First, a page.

Painting yourself as the underdog before receiving any feedback undermines your communication. Even worse, the "your inevitable and surely unreasonable disagreement makes me happy" style of sign-off is just putting forth the image of being an asshole for basically no reason other than emotional self-defense.
You incitement of downvotes is clear enough indicator of your bad faith.
This part seems a little more relevant to this story than a parenthetical aside.
Arguably, Shkreli's actions incentivized competition (like the parent poster talked about), and at the cost of only two months of unaffordable prices, patients were left much better off.
Personally I still find his action abhorrent, but the facts do have some weight.
Not from me: your opinion stands out from the general HN hypocrisy, on top of being very consistent.
Well, Shkreli's company was providing the drug in question for free to those who could not afford it, so your rage seems a bit unsubstantiated.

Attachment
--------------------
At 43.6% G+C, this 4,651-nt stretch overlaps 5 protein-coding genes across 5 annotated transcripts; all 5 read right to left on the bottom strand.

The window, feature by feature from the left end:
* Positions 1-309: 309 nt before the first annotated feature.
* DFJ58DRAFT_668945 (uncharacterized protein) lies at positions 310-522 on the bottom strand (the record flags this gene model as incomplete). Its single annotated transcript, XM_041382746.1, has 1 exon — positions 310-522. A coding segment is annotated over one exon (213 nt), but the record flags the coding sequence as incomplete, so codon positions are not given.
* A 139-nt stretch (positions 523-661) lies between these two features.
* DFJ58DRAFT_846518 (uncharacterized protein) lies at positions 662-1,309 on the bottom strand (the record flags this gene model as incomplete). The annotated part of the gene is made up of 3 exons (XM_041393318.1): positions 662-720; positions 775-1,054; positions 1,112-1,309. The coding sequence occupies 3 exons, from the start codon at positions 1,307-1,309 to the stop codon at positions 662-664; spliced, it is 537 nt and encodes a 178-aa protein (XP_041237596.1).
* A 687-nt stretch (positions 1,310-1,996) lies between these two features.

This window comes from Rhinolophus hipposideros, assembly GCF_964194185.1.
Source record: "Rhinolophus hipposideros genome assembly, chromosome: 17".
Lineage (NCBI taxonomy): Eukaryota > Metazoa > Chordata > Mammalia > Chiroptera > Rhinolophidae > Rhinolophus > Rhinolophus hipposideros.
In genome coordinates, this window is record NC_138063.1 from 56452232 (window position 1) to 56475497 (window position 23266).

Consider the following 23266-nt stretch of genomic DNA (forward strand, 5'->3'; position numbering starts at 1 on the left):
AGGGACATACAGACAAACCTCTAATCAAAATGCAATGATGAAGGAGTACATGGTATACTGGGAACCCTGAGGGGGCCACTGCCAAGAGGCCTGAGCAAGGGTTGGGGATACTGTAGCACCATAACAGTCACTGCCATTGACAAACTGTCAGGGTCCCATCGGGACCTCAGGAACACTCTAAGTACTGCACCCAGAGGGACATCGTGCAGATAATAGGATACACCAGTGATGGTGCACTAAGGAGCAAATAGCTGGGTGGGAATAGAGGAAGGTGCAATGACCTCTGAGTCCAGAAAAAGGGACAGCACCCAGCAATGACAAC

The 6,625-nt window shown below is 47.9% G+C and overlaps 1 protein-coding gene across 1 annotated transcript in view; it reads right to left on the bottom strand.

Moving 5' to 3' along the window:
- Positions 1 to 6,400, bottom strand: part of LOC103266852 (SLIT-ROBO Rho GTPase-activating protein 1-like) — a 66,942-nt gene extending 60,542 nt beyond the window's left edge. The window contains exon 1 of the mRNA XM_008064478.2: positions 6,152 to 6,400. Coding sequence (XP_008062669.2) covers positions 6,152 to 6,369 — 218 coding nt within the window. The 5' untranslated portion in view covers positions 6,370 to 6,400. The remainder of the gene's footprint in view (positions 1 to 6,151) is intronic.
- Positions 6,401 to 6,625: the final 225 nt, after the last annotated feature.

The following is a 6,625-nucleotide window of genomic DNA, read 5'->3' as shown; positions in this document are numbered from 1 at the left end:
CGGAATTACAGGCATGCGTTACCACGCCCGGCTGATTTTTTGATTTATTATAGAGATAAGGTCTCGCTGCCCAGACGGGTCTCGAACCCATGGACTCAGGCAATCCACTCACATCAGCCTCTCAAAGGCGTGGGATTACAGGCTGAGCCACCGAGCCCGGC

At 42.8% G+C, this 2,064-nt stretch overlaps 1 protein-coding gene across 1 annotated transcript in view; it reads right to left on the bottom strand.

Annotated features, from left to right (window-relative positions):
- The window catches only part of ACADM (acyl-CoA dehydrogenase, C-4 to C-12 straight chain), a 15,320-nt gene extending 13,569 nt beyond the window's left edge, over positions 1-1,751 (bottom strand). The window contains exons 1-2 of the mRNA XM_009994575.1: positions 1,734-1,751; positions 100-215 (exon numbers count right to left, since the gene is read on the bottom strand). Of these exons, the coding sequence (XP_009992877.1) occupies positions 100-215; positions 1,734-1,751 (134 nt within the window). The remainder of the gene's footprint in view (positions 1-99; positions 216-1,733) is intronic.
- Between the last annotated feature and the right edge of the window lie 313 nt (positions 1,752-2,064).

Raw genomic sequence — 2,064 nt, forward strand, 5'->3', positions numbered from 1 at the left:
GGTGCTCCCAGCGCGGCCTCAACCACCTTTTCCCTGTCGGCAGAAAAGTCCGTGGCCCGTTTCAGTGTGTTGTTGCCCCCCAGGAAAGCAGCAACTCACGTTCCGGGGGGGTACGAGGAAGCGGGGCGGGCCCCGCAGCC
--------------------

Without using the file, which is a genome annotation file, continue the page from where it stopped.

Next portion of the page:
Nobody deserves the kind of attention this will attract from BOP.
It wasn't an HIV drug. Pyrimethamine is mainly used to treat toxoplasmosis. Granted a huge target group would be HIV patients but right here that's just spinning a narrative. Shkreli might be a questionable character but that doesn't warrant publishing fake news.
(No doubt he did illegal stuff, but bigger fish do more than he did in his lifetime, before 8 am)
EDIT: Never mind. I'm dumb. I see that flagged comment now. My bad.
Someone asks you to conjure up a concrete criticism of the guy, and you just link to his Wikipedia page like you're being clever. Shkreli is an excellent man who's suffered a great deal of abuse and disparagement, and it's tremendously disappointing to continue to see comments like this in a venue that's supposed to know better.